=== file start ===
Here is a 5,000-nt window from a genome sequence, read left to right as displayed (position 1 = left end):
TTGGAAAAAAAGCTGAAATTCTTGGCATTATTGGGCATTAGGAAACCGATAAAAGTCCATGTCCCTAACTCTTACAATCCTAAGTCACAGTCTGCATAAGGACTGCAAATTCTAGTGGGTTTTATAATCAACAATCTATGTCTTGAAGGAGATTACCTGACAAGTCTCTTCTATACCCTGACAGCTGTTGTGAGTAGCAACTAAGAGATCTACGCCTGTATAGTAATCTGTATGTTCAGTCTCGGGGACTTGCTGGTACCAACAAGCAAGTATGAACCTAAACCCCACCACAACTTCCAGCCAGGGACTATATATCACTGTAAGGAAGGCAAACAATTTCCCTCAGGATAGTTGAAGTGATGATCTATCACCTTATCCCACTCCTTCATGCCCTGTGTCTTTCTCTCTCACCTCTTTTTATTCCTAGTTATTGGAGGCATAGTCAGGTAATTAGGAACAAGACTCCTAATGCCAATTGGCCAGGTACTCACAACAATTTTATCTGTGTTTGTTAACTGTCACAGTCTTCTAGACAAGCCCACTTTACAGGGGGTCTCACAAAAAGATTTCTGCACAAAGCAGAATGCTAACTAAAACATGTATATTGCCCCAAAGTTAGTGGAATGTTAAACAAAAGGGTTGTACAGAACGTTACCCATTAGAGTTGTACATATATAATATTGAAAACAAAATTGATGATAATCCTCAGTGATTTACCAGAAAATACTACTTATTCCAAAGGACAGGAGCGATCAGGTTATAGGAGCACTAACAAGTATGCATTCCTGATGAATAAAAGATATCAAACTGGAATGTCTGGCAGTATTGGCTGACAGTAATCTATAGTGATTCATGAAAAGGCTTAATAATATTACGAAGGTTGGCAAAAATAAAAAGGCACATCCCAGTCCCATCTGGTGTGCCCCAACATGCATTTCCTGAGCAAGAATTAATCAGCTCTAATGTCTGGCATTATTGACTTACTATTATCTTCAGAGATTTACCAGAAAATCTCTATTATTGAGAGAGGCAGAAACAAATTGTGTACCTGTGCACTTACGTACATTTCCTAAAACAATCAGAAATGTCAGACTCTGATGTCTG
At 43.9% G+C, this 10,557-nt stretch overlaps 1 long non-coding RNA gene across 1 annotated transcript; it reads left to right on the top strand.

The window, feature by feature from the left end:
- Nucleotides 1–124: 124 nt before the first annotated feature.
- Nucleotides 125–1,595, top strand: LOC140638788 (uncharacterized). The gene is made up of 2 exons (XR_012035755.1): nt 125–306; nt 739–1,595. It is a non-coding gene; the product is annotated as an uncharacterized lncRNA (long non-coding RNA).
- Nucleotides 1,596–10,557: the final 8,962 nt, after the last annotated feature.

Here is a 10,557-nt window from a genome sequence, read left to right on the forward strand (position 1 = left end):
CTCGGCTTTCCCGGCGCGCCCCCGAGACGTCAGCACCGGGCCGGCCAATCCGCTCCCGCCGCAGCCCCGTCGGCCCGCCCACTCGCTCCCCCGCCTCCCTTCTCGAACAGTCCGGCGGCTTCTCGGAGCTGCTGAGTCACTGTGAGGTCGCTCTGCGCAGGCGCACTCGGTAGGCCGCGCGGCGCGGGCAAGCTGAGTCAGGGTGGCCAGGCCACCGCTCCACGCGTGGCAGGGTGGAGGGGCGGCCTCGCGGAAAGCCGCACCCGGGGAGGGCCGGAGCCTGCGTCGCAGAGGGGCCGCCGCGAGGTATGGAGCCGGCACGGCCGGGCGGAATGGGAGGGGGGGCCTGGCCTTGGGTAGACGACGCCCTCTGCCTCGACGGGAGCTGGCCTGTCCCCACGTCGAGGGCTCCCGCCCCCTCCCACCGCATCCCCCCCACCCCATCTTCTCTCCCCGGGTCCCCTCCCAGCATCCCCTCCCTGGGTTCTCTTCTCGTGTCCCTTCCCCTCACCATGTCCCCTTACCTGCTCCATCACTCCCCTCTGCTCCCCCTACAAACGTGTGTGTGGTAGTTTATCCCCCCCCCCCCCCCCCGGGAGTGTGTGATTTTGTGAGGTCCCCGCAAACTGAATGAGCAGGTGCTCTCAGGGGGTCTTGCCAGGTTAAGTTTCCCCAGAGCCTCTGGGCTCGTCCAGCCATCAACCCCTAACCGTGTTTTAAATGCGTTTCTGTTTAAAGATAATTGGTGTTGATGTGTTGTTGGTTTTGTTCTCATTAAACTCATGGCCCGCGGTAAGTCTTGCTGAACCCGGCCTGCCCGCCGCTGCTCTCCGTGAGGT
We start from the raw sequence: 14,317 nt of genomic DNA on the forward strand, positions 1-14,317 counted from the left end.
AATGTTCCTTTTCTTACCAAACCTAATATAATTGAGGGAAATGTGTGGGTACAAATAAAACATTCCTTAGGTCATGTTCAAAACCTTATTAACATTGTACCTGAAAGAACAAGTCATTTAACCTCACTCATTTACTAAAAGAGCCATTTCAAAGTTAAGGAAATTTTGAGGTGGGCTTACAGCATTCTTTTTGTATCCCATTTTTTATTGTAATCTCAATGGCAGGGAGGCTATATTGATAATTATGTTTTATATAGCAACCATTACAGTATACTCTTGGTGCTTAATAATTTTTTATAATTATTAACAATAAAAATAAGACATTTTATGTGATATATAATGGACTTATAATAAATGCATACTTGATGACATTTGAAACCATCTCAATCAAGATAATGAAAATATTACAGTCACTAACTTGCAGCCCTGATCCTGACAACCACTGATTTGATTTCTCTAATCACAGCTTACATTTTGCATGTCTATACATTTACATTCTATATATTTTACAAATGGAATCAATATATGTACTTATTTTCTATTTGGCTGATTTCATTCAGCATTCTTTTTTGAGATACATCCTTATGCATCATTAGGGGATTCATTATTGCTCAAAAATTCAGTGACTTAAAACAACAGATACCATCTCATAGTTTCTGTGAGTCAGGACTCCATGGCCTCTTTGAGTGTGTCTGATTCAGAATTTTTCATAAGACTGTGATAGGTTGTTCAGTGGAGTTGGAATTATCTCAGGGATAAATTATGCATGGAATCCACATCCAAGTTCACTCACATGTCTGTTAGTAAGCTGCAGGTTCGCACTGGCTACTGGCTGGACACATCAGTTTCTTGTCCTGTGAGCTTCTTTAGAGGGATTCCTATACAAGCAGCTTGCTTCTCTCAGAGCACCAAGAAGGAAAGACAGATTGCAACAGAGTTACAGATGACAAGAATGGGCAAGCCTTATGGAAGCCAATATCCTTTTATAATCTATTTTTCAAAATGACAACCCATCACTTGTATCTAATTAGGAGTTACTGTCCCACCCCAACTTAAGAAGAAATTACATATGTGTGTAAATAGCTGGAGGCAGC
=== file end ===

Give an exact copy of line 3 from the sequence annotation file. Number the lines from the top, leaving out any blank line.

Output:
At 43.9% G+C, this 10,557-nt stretch overlaps 1 long non-coding RNA gene across 1 annotated transcript; it reads left to right on the top strand.